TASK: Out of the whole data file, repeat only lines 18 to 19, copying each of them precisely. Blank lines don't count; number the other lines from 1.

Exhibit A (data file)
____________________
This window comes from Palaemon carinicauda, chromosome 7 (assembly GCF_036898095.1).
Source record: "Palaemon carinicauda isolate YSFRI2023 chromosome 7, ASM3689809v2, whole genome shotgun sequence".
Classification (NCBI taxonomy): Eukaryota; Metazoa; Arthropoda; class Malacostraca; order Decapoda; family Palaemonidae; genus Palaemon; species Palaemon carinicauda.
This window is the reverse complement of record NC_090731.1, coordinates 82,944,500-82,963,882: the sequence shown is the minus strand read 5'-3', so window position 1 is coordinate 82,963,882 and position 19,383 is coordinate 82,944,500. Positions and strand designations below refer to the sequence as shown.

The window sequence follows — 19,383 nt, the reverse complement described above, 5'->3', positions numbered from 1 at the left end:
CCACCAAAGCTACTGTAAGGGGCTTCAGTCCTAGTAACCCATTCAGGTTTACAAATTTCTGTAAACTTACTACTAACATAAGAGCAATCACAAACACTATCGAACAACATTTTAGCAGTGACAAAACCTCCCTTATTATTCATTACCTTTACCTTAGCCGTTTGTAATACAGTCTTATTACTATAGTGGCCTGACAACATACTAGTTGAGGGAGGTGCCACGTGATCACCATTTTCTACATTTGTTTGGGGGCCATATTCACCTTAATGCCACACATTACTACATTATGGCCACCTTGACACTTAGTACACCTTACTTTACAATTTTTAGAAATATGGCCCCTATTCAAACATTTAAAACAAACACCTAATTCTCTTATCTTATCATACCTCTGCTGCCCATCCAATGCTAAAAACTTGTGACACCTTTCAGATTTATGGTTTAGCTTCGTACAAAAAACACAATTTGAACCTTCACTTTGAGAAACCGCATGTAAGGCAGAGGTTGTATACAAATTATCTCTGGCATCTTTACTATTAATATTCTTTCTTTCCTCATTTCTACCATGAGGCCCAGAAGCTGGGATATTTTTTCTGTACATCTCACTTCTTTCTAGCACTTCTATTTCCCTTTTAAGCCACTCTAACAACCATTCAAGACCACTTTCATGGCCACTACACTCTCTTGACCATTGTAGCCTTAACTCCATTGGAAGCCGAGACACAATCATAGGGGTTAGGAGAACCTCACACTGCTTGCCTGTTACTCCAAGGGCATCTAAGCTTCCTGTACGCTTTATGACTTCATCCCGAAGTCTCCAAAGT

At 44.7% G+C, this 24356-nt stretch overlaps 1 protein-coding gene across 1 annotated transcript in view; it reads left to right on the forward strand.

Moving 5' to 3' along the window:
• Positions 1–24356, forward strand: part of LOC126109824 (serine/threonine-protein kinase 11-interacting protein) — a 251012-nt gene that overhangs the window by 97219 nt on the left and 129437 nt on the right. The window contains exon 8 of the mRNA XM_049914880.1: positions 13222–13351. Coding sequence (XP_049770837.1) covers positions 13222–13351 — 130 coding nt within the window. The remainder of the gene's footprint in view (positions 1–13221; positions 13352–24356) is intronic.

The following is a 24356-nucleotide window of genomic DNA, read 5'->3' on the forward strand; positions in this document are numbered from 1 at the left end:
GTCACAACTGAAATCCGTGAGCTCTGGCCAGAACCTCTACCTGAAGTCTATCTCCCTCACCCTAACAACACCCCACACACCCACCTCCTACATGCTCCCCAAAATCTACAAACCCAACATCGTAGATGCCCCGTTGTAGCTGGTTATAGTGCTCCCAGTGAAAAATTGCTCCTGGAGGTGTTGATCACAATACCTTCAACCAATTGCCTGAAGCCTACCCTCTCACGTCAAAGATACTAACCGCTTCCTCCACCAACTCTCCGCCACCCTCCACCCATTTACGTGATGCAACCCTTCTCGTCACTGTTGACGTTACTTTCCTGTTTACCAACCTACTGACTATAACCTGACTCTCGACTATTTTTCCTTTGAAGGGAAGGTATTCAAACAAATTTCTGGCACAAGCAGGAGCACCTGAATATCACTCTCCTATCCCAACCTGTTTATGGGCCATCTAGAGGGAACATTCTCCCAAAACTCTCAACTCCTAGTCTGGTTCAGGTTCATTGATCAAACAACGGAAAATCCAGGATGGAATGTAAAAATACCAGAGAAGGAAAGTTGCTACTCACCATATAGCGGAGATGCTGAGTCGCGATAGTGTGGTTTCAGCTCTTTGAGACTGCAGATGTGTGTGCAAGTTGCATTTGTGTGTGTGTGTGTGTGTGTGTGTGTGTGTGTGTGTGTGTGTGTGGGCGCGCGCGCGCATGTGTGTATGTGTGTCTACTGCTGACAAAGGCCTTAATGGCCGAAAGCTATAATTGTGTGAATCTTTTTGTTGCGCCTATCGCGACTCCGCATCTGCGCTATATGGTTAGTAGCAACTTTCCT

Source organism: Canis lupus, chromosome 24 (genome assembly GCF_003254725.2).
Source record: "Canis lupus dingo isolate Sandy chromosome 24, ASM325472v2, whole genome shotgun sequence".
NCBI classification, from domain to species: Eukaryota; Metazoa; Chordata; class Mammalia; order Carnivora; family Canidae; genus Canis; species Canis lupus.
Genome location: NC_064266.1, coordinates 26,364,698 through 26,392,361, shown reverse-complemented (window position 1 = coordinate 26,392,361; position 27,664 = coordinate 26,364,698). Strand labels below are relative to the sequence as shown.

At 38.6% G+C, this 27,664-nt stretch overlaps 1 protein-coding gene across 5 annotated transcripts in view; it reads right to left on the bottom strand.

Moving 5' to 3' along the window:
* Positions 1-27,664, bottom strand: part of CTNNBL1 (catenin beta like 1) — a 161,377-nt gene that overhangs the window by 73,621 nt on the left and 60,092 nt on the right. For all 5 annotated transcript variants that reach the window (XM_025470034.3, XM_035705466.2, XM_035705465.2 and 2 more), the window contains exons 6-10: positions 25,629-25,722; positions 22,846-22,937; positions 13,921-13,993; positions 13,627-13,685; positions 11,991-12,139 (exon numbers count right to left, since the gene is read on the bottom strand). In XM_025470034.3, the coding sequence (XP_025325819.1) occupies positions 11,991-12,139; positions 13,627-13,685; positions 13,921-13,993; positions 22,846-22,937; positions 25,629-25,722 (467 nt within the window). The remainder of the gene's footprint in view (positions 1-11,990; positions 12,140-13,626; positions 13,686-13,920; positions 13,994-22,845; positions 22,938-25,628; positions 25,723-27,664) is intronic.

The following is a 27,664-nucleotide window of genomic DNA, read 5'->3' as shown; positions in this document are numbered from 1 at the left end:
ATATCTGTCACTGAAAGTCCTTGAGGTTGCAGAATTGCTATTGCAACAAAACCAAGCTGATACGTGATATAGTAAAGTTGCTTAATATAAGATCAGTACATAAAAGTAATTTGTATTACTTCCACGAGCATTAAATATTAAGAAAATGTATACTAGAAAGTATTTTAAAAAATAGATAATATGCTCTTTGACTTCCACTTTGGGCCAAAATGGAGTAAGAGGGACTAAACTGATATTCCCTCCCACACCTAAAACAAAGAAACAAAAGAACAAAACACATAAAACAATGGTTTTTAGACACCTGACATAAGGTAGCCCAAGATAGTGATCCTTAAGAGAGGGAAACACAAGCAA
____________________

* Positions 1-27,664, bottom strand: part of CTNNBL1 (catenin beta like 1) — a 161,377-nt gene that overhangs the window by 73,621 nt on the left and 60,092 nt on the right. For all 5 annotated transcript variants that reach the window (XM_025470034.3, XM_035705466.2, XM_035705465.2 and 2 more), the window contains exons 6-10: positions 25,629-25,722; positions 22,846-22,937; positions 13,921-13,993; positions 13,627-13,685; positions 11,991-12,139 (exon numbers count right to left, since the gene is read on the bottom strand). In XM_025470034.3, the coding sequence (XP_025325819.1) occupies positions 11,991-12,139; positions 13,627-13,685; positions 13,921-13,993; positions 22,846-22,937; positions 25,629-25,722 (467 nt within the window). The remainder of the gene's footprint in view (positions 1-11,990; positions 12,140-13,626; positions 13,686-13,920; positions 13,994-22,845; positions 22,938-25,628; positions 25,723-27,664) is intronic.

The following is a 27,664-nucleotide window of genomic DNA, read 5'->3' as shown; positions in this document are numbered from 1 at the left end: